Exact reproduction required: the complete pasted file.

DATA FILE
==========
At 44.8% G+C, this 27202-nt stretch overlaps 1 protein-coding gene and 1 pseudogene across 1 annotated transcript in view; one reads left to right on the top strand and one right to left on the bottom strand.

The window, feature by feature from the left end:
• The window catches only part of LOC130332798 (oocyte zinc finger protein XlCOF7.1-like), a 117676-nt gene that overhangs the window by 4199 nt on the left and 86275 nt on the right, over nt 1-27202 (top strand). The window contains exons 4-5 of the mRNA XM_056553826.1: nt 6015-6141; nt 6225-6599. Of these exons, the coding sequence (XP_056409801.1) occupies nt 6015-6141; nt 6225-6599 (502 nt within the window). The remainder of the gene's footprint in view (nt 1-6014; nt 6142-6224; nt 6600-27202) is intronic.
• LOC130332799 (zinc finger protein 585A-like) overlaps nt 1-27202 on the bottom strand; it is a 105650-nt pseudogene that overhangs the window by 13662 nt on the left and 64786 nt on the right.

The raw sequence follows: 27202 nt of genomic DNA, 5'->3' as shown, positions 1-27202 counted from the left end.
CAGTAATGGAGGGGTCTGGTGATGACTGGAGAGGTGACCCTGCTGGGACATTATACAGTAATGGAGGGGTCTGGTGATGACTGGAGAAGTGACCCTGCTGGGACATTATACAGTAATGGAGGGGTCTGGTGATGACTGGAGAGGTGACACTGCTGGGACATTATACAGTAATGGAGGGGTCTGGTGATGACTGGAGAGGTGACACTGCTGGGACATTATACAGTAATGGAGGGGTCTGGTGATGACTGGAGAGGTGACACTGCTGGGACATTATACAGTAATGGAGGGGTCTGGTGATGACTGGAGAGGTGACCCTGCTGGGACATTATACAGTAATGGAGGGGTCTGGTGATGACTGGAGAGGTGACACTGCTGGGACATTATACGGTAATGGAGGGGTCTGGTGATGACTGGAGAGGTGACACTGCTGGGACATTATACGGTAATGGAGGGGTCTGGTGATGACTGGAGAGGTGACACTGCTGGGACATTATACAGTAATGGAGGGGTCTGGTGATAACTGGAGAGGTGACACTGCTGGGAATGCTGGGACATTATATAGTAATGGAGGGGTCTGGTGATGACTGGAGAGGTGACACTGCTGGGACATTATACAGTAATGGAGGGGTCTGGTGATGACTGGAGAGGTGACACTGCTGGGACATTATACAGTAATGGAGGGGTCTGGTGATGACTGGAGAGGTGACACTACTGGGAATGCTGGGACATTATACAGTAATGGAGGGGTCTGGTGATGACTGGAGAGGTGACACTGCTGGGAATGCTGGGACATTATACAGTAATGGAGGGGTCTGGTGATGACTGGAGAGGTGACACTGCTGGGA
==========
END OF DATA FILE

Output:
At 44.8% G+C, this 27202-nt stretch overlaps 1 protein-coding gene and 1 pseudogene across 1 annotated transcript in view; one reads left to right on the top strand and one right to left on the bottom strand.

The window, feature by feature from the left end:
• The window catches only part of LOC130332798 (oocyte zinc finger protein XlCOF7.1-like), a 117676-nt gene that overhangs the window by 4199 nt on the left and 86275 nt on the right, over nt 1-27202 (top strand). The window contains exons 4-5 of the mRNA XM_056553826.1: nt 6015-6141; nt 6225-6599. Of these exons, the coding sequence (XP_056409801.1) occupies nt 6015-6141; nt 6225-6599 (502 nt within the window). The remainder of the gene's footprint in view (nt 1-6014; nt 6142-6224; nt 6600-27202) is intronic.
• LOC130332799 (zinc finger protein 585A-like) overlaps nt 1-27202 on the bottom strand; it is a 105650-nt pseudogene that overhangs the window by 13662 nt on the left and 64786 nt on the right.

The raw sequence follows: 27202 nt of genomic DNA, 5'->3' as shown, positions 1-27202 counted from the left end.
CAGTAATGGAGGGGTCTGGTGATGACTGGAGAGGTGACCCTGCTGGGACATTATACAGTAATGGAGGGGTCTGGTGATGACTGGAGAAGTGACCCTGCTGGGACATTATACAGTAATGGAGGGGTCTGGTGATGACTGGAGAGGTGACACTGCTGGGACATTATACAGTAATGGAGGGGTCTGGTGATGACTGGAGAGGTGACACTGCTGGGACATTATACAGTAATGGAGGGGTCTGGTGATGACTGGAGAGGTGACACTGCTGGGACATTATACAGTAATGGAGGGGTCTGGTGATGACTGGAGAGGTGACCCTGCTGGGACATTATACAGTAATGGAGGGGTCTGGTGATGACTGGAGAGGTGACACTGCTGGGACATTATACGGTAATGGAGGGGTCTGGTGATGACTGGAGAGGTGACACTGCTGGGACATTATACGGTAATGGAGGGGTCTGGTGATGACTGGAGAGGTGACACTGCTGGGACATTATACAGTAATGGAGGGGTCTGGTGATAACTGGAGAGGTGACACTGCTGGGAATGCTGGGACATTATATAGTAATGGAGGGGTCTGGTGATGACTGGAGAGGTGACACTGCTGGGACATTATACAGTAATGGAGGGGTCTGGTGATGACTGGAGAGGTGACACTGCTGGGACATTATACAGTAATGGAGGGGTCTGGTGATGACTGGAGAGGTGACACTACTGGGAATGCTGGGACATTATACAGTAATGGAGGGGTCTGGTGATGACTGGAGAGGTGACACTGCTGGGAATGCTGGGACATTATACAGTAATGGAGGGGTCTGGTGATGACTGGAGAGGTGACACTGCTGGGA